Tag Archives for researching uncertainty

The great uncertainty paradox

Colin Hay

Uncertainty is the essence of social, political and economic systems. This is the final post on our series on researching uncertainty Uncertainty is troubling, collective uncertainty particularly so.  To find ourselves in a context that can be described as ‘The Great Uncertainty’ is, then, likely to prove greatly troubling – at least to those willing to accept the accuracy of … Continue reading

2 November 2017 by
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Economic uncertainty and economics imperialism

Matthew Watson

The question of why uncertainty does not feature more prominently as an economic ontology requires answers that are rooted in intellectual history.  This post, the sixth in our series on uncertainty, searches for them by looking at how economic history has become increasingly colonised by economic theory, and economic theory by mathematics. The decision to focus this series of SPERI … Continue reading

26 October 2017 by
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Forecasting inflation amid uncertainty: have we forgotten the dog and the frisbee?

The Bank of England’s inflation forecasts in the period since the Brexit vote have been largely inaccurate – is this because the Bank has forgotten the rule of thumb championed by its own chief economist? This is the fifth post in our series on the impact of uncertainty on social science It is hard to prophecise, particularly about the future. … Continue reading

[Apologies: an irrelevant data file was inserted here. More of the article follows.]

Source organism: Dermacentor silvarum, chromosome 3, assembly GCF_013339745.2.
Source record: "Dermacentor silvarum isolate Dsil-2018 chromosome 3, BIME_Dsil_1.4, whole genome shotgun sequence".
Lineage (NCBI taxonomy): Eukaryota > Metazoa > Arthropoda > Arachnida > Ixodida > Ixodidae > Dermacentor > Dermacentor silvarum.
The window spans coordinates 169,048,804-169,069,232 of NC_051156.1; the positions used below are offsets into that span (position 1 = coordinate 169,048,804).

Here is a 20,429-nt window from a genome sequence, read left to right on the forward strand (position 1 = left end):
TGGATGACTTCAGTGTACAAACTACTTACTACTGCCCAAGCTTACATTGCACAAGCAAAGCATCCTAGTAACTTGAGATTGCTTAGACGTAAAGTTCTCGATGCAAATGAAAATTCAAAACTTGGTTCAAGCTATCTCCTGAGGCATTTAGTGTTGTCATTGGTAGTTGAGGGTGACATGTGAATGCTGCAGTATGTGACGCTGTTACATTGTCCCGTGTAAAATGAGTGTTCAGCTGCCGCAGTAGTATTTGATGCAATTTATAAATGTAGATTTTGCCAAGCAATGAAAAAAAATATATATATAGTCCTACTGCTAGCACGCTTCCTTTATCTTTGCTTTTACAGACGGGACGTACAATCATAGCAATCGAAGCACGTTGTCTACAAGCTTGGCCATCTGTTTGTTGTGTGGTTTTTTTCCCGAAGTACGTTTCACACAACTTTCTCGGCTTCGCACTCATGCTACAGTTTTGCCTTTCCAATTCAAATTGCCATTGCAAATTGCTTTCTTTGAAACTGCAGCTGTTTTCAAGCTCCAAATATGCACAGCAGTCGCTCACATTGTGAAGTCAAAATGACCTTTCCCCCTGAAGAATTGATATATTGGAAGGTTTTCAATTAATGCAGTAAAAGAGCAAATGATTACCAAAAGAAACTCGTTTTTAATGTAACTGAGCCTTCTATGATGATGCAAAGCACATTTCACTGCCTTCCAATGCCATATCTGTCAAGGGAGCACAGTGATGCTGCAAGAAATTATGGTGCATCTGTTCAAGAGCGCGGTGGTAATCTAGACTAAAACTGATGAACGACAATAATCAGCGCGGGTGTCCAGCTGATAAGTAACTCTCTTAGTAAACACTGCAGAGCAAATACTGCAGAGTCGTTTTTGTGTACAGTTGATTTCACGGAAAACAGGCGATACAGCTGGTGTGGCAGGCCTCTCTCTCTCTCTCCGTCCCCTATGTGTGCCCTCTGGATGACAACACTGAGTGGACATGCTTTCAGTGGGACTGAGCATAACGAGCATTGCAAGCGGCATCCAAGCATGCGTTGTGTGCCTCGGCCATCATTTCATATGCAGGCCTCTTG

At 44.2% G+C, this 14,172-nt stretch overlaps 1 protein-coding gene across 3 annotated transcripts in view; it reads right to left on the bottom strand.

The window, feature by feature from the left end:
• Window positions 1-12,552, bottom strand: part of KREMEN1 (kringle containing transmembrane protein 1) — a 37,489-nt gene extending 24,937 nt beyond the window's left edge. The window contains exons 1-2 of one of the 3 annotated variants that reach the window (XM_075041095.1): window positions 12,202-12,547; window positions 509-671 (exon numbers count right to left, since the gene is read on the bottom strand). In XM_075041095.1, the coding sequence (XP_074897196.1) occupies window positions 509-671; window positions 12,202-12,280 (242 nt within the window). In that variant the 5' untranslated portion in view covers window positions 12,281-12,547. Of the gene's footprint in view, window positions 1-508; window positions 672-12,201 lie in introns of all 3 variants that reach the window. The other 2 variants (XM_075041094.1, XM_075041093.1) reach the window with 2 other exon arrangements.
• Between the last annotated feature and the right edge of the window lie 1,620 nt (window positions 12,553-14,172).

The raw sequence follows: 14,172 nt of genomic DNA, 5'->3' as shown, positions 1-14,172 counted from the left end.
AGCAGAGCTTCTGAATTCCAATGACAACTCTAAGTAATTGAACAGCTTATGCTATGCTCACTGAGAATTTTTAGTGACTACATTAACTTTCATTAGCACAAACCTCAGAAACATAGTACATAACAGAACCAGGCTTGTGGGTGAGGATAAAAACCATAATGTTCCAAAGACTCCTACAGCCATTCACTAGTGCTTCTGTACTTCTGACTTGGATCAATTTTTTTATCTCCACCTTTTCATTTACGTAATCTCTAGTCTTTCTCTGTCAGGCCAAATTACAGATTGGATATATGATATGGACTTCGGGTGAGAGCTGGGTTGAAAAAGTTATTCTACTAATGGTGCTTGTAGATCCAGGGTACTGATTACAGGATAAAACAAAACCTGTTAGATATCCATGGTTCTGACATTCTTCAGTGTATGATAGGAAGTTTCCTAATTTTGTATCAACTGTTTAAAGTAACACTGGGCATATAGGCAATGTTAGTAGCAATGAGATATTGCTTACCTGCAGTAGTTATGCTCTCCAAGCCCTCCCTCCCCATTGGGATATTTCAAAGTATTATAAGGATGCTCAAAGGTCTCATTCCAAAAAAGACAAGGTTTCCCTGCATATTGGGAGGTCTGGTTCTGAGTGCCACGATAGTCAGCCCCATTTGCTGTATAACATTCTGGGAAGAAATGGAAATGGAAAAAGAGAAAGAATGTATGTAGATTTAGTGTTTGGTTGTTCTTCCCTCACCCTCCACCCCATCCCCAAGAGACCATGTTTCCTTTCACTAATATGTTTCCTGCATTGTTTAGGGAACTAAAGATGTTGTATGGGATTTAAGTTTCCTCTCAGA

18 October 2017 by
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Why political analysis needs probability and history to address uncertainty

Unexpected political outcomes are more understandable if we locate political life in a historical and international context.  This is the fourth post in our series exploring uncertainty and the challenges it poses to social science Political punditry has had a bad couple of years. Indeed, the failure to predict the dramatic political outcomes of a number of elections and referendums … Continue reading

9 October 2017 by
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Politics has only become uncertain because the rules of the game have changed

Politics is not inherently unpredictable, but experts have failed to see major change coming because the way it is practiced has been transformed. This is the third post in our series exploring uncertainty and the challenges it poses to social science In order to predict the future of politics, we need to fully understand the present. An obvious logic, for sure, … Continue reading

5 October 2017 by
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Is this really an age of uncertainty?

Glen O'Hara

The recent failures of electoral polling have been over-stated. Our era is politically volatile, but not unusually so. This is the second post in our series exploring uncertainty and the challenges it poses to social science. Shocks, spills and surprises are all the political rage these days. The UK’s vote for Brexit, the election of Donald Trump as President of … Continue reading

28 September 2017 by
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Researching uncertainty

Craig Berry

The unpredictability of the present era exposes social science’s uneasy relationship with uncertainty. Yet political economists should embrace the inescapability of this condition as a key foundation of inquiry. This is the first in a new series of posts which explores uncertainty and the business of predicting the future in political research. In 2013, Colin Hay and Tony Payne claimed … Continue reading

27 September 2017 by
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